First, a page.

Spiritual Communion is an ancient practice in the Catholic Church which remains relevant, not solely for those concerned about contagious disease, but for all individuals who, due to their unique circumstances, are not able to receive Holy Communion, yet desire the Lord in the Eucharist.
The Catholic Church teaches of the rich benefit of “Spiritual Communion.” St. Thomas Aquinas1 (1225- 1274) wrote that there are two ways to receive Holy Communion. The preeminent way is to receive the consecrated Host and/or Precious Blood of Our Lord during the Sacrifice of the Mass.
St. Thomas Aquinas referred also to spiritual reception of the Blessed Sacrament, “by which one receives the effect of this sacrament, whereby a man is spiritually united with Christ through faith and charity.” St. Thomas Aquinas wrote, “the effect of the sacrament can be secured by every person if he receives it [i.e. Holy Communion] in desire, though not in reality.”
While Spiritual Communion is no replacement for actual reception of the Blessed Sacrament during Mass, there are occasions in which a person is not able to attend Mass, yet truly desires to unite himself or herself most closely to the Lord. Spiritual Communion does not need a particular setting, although the person should remain quiet and in prayer, truly desiring union with Our Lord in the most intimate way. The Church teaches that this is a moment for an individual to receive grace.
Grace is a participation in the life of God. It introduces us into the intimacy of Trinitarian life: by Baptism the Christian participates in the grace of Christ, the Head of his Body. As an "adopted son" he can henceforth call God "Father," in union with the only Son. He receives the life of the Spirit who breathes charity into him and who forms the Church.2
In the 1700’s, Saint Alphonsus Liguouri, ministering to the isolated people in southern Italy, offered the following prayer, which I invite you to recite in moments of Spiritual Communion:
My Jesus, I believe that you are present in the most Blessed Sacrament. I love You above all things and I desire to receive You into my soul. Since I cannot now receive You sacramentally, come at least spiritually into my heart. I embrace You as if You were already there, and unite myself wholly to You. Never permit me to be separated from You. Amen.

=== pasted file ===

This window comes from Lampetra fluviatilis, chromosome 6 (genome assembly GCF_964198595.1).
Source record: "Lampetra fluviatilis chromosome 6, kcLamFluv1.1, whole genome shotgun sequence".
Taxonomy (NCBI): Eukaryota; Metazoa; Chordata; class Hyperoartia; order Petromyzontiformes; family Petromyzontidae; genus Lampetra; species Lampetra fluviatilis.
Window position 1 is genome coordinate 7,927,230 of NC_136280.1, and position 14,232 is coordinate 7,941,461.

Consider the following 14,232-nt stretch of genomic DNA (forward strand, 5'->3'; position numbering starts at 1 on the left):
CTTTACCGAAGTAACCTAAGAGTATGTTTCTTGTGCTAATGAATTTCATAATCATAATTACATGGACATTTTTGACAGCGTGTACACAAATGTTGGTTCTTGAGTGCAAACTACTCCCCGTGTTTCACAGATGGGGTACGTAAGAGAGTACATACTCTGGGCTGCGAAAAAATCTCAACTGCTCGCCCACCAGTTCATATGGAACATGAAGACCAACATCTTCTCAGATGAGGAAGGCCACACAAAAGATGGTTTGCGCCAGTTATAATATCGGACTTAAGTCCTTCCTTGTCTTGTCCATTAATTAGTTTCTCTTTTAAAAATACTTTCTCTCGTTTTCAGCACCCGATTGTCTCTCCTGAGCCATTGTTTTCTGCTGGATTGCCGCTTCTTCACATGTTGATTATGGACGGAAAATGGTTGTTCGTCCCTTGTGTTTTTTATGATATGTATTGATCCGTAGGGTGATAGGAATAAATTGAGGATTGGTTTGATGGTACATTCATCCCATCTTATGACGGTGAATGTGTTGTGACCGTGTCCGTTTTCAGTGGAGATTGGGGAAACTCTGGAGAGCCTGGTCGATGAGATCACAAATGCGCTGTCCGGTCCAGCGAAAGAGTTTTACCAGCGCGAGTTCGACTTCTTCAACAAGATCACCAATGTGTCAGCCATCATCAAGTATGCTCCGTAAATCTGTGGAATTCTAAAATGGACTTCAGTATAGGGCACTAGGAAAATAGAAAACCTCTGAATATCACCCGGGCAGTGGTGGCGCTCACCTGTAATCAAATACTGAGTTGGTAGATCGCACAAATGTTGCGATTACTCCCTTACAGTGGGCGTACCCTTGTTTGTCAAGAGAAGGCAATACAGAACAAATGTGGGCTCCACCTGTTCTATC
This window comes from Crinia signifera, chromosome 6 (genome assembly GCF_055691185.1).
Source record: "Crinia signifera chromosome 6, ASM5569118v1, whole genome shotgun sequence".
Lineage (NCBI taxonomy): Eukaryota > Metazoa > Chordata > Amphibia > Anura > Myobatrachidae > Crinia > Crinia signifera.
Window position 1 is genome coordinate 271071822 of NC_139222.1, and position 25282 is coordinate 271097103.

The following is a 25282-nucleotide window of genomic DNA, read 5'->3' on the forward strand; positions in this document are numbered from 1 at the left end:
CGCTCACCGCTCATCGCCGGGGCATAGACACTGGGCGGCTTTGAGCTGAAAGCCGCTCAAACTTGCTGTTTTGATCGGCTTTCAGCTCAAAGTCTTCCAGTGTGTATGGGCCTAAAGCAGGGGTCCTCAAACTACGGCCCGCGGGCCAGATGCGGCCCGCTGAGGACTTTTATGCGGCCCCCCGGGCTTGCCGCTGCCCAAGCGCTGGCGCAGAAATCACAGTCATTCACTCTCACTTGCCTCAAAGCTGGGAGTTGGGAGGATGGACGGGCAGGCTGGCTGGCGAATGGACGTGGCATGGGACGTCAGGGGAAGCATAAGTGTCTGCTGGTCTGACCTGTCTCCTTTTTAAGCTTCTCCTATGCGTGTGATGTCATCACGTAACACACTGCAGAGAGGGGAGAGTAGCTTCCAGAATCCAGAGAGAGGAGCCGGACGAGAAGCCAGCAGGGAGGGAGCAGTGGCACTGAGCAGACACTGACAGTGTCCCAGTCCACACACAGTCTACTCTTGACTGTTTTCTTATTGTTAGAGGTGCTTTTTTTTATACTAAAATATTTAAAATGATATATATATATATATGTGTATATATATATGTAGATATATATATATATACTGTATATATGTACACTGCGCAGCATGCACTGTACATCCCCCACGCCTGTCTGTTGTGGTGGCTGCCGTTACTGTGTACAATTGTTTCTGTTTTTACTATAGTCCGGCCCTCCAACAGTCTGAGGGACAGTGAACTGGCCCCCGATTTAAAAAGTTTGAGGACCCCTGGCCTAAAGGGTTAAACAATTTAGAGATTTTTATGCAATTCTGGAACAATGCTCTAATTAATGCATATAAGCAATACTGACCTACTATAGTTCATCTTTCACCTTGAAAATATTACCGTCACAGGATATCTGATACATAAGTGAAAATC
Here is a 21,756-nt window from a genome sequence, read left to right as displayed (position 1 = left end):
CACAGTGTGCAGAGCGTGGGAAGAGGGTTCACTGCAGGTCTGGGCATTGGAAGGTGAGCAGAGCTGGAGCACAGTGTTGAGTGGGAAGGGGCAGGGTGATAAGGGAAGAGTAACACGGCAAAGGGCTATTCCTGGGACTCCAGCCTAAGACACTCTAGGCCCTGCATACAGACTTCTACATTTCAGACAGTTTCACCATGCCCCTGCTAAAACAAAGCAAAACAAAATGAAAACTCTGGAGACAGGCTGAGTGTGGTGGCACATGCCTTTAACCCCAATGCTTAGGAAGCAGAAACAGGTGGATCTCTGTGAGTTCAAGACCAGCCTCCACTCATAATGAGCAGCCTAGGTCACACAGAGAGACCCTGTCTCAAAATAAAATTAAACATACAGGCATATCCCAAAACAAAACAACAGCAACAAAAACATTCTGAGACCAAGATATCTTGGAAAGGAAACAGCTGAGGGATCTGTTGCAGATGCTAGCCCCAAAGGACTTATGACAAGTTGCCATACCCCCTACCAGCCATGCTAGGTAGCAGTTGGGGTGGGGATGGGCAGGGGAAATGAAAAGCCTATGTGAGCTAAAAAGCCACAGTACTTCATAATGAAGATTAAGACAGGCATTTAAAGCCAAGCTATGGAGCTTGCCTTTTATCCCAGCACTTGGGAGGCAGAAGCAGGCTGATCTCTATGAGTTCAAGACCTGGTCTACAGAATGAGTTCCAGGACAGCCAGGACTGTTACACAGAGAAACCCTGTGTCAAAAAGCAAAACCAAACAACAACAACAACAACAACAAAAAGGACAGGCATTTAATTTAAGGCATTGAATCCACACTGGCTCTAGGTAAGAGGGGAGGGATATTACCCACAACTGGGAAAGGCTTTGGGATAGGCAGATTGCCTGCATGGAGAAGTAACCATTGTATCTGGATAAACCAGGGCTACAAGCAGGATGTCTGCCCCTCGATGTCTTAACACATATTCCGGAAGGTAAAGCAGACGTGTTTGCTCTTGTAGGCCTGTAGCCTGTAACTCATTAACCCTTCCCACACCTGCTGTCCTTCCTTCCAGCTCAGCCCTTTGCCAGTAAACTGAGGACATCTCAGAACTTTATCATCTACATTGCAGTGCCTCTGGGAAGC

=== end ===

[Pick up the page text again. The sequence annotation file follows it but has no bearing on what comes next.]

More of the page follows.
In 2003, Saint John Paul II, in ¶25 of the Encyclical “A Eucharistic Church”, encouraged spiritual communion before the Blessed Sacrament. He wrote:
The worship of the Eucharist outside of the Mass is of inestimable value for the life of the Church. This worship is strictly linked to the celebration of the Eucharistic Sacrifice. The presence of Christ under the sacred species reserved after Mass – a presence which lasts as long as the species of bread and of wine remain – derives from the celebration of the sacrifice and is directed towards communion, both sacramental and spiritual. It is the responsibility of Pastors to encourage, also by their personal witness, the practice of Eucharistic adoration, and exposition of the Blessed Sacrament in particular, as well as prayer of adoration before Christ present under the Eucharistic species.
It is pleasant to spend time with him, to lie close to his breast like the Beloved Disciple (cf. Jn 13:25) and to feel the infinite love present in his heart. If in our time Christians must be distinguished above all by the “art of prayer,” how can we not feel a renewed need to spend time in spiritual converse, in silent adoration, in heartfelt love before Christ present in the Most Holy Sacrament? How often, dear brother and sisters, have I experienced this, and drawn from it strength, consolation and support!
In the same document, he described Spiritual Communion in ¶34:
…it is good to cultivate in our hearts a constant desire for the sacrament of the Eucharist. This was the origin of the practice of “spiritual communion”, which has happily been established in the Church for centuries and recommended by saints who were masters of the spiritual life. Saint Teresa of Jesus wrote: “When you do not receive communion and you do not attend Mass, you can make a spiritual communion, which is a most beneficial practice; by it the love of God will be greatly impressed on you.”
Our Lord draws us in spiritual communion. Developing a devotion to Our Lord will be a tremendous consolation to you if, for whatever reason, you are not able to attend Mass.
1 St. Thomas Aquinas, Summa theologica III, Q. 80, a.1.
2 Catechism of the Catholic Church, ¶1997.